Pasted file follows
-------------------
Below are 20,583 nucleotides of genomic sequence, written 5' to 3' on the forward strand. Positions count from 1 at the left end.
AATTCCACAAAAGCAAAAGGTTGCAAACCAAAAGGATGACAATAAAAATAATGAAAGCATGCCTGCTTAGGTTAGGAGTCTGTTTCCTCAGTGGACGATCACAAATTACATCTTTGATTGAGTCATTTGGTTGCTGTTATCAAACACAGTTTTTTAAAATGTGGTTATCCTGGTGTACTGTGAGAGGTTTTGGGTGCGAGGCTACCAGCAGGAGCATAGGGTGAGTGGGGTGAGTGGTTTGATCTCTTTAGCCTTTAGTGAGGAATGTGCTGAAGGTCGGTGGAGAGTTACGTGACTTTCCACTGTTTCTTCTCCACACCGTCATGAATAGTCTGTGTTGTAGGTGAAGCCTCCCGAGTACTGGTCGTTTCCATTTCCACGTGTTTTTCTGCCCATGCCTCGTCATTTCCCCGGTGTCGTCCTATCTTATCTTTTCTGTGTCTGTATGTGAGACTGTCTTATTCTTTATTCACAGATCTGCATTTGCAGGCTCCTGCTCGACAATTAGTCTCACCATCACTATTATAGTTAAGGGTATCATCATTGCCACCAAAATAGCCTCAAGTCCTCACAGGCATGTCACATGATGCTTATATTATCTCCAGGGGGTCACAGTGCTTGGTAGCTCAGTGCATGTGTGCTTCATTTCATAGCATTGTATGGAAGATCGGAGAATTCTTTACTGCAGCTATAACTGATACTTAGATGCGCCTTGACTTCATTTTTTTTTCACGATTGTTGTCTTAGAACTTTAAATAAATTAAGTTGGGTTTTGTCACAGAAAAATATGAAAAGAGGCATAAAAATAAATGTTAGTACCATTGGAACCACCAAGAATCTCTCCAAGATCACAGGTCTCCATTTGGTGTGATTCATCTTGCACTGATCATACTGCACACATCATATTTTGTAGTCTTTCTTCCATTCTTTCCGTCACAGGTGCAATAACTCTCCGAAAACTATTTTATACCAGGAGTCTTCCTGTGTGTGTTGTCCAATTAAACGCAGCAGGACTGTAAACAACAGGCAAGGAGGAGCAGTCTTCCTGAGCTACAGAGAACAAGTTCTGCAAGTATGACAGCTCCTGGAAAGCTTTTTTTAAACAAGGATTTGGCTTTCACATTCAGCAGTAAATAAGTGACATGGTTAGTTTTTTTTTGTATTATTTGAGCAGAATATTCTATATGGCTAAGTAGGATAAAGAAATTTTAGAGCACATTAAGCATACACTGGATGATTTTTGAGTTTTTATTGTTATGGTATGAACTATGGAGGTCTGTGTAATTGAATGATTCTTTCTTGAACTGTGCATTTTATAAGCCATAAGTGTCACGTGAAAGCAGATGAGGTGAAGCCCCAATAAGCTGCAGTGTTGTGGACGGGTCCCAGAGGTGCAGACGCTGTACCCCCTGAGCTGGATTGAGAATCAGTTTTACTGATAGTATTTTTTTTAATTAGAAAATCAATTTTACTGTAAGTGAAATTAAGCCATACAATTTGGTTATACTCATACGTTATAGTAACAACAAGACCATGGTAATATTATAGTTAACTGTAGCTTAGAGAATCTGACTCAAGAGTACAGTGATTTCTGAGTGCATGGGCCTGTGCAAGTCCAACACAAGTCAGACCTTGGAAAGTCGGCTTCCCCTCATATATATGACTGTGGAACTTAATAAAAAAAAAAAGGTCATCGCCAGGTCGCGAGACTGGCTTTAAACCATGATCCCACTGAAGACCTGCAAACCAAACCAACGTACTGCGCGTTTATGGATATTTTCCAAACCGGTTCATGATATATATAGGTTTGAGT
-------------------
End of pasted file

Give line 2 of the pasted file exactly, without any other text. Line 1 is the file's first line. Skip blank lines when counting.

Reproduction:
AATTCCACAAAAGCAAAAGGTTGCAAACCAAAAGGATGACAATAAAAATAATGAAAGCATGCCTGCTTAGGTTAGGAGTCTGTTTCCTCAGTGGACGATCACAAATTACATCTTTGATTGAGTCATTTGGTTGCTGTTATCAAACACAGTTTTTTAAAATGTGGTTATCCTGGTGTACTGTGAGAGGTTTTGGGTGCGAGGCTACCAGCAGGAGCATAGGGTGAGTGGGGTGAGTGGTTTGATCTCTTTAGCCTTTAGTGAGGAATGTGCTGAAGGTCGGTGGAGAGTTACGTGACTTTCCACTGTTTCTTCTCCACACCGTCATGAATAGTCTGTGTTGTAGGTGAAGCCTCCCGAGTACTGGTCGTTTCCATTTCCACGTGTTTTTCTGCCCATGCCTCGTCATTTCCCCGGTGTCGTCCTATCTTATCTTTTCTGTGTCTGTATGTGAGACTGTCTTATTCTTTATTCACAGATCTGCATTTGCAGGCTCCTGCTCGACAATTAGTCTCACCATCACTATTATAGTTAAGGGTATCATCATTGCCACCAAAATAGCCTCAAGTCCTCACAGGCATGTCACATGATGCTTATATTATCTCCAGGGGGTCACAGTGCTTGGTAGCTCAGTGCATGTGTGCTTCATTTCATAGCATTGTATGGAAGATCGGAGAATTCTTTACTGCAGCTATAACTGATACTTAGATGCGCCTTGACTTCATTTTTTTTTCACGATTGTTGTCTTAGAACTTTAAATAAATTAAGTTGGGTTTTGTCACAGAAAAATATGAAAAGAGGCATAAAAATAAATGTTAGTACCATTGGAACCACCAAGAATCTCTCCAAGATCACAGGTCTCCATTTGGTGTGATTCATCTTGCACTGATCATACTGCACACATCATATTTTGTAGTCTTTCTTCCATTCTTTCCGTCACAGGTGCAATAACTCTCCGAAAACTATTTTATACCAGGAGTCTTCCTGTGTGTGTTGTCCAATTAAACGCAGCAGGACTGTAAACAACAGGCAAGGAGGAGCAGTCTTCCTGAGCTACAGAGAACAAGTTCTGCAAGTATGACAGCTCCTGGAAAGCTTTTTTTAAACAAGGATTTGGCTTTCACATTCAGCAGTAAATAAGTGACATGGTTAGTTTTTTTTTGTATTATTTGAGCAGAATATTCTATATGGCTAAGTAGGATAAAGAAATTTTAGAGCACATTAAGCATACACTGGATGATTTTTGAGTTTTTATTGTTATGGTATGAACTATGGAGGTCTGTGTAATTGAATGATTCTTTCTTGAACTGTGCATTTTATAAGCCATAAGTGTCACGTGAAAGCAGATGAGGTGAAGCCCCAATAAGCTGCAGTGTTGTGGACGGGTCCCAGAGGTGCAGACGCTGTACCCCCTGAGCTGGATTGAGAATCAGTTTTACTGATAGTATTTTTTTTAATTAGAAAATCAATTTTACTGTAAGTGAAATTAAGCCATACAATTTGGTTATACTCATACGTTATAGTAACAACAAGACCATGGTAATATTATAGTTAACTGTAGCTTAGAGAATCTGACTCAAGAGTACAGTGATTTCTGAGTGCATGGGCCTGTGCAAGTCCAACACAAGTCAGACCTTGGAAAGTCGGCTTCCCCTCATATATATGACTGTGGAACTTAATAAAAAAAAAAAGGTCATCGCCAGGTCGCGAGACTGGCTTTAAACCATGATCCCACTGAAGACCTGCAAACCAAACCAACGTACTGCGCGTTTATGGATATTTTCCAAACCGGTTCATGATATATATAGGTTTGAGT